Wednesday 18 July 2018

Patients endure indignity of mixed wards as hospitals grapple with overcrowding

HSE chief Tony O’Brien: 'The healthcare system needs to be differently shaped and sized.' Photo: Tom Burke
HSE chief Tony O’Brien: 'The healthcare system needs to be differently shaped and sized.' Photo: Tom Burke

Eilish O'Regan and Kevin Doyle

Patients are having to endure the indignity of mixed wards as the trolley crisis continues to leave many hospitals with dangerous levels of overcrowding.

The HSE said it is "not general practice to mix male and female patients" but it can happen in A&E's and departments such as coronary care units.

If a general ward has men and women, there must be measures in place to "protect the privacy and dignity of patients", said a spokeswoman.

The numbers on trolleys slightly eased yesterday but 551 patients were waiting for a bed yesterday morning.

Cork University Hospital had 43 patients without a bed and St Luke's Hospital, Kilkenny, was again swamped as 42 trolleys were lined up in the A&E and on corridors.

Figures obtained by the Irish Independent reveal that 480 adults who no longer need hospital care were occupying beds for various reasons, including 58 who were waiting for a home care package.

Another 263 are listed as "destination long-term nursing care". These patients are having their Fair Deal applications processed or are waiting for a nursing home of their choice to become free.

Another 117 are in need of high-level rehabilitation or are wards of court. Nine of the patients have "no fixed abode".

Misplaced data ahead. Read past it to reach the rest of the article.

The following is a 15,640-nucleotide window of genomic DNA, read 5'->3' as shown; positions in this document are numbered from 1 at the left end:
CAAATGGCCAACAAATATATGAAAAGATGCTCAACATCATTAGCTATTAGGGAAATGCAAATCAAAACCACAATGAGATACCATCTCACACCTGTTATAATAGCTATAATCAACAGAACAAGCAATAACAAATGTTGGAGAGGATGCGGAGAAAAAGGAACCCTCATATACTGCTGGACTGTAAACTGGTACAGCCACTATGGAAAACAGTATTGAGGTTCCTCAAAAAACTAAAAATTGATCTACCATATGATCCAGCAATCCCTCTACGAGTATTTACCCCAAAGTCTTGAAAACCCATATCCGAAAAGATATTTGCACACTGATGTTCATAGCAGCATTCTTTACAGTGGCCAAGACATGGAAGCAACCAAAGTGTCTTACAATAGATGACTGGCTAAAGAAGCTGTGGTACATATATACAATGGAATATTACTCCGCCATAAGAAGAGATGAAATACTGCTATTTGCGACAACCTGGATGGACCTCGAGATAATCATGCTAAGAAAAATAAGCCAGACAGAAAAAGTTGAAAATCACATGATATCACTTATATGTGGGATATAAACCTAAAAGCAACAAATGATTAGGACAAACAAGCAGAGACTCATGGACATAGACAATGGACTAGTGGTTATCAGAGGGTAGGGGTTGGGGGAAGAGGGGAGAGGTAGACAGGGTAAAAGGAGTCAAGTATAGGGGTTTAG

Transfer

An HSE spokeswoman said "transitional care" beds have been made available to transfer some patients from hospital but who are not yet ready to go home or to a nursing home.

An extra 45 home care packages a week were being specifically targeted at patients who were medically fit to leave hospital, she added.

Meanwhile, Taoiseach Leo Varadkar said the report recommending up to 2,500 more beds is to be brought to Cabinet in two weeks. He said: "I want to say that the case for extra beds in our hospitals is indisputable.

"Even if there was no overcrowding in our hospitals, we'd need more bed capacity. That's down to the fact we've a growing population and an aging population."

However, he did not elaborate on the level of investment to be directed by the Government to the problem or the time scale involved.

The long-awaited job ad for the post of executive director of the office to implement Sláintecare, the reform programme for the health service, will be published tomorrow.

The Department of Health refused to disclose the salary to be paid to the person appointed to the job. The health service is already seen as top heavy with highly-paid managers at a time when patients are suffering due to a lack of frontline staff.

HSE chief Tony O'Brien yesterday apologised for hospital conditions and said: "The healthcare system needs to be differently shaped and sized."

Irish Independent

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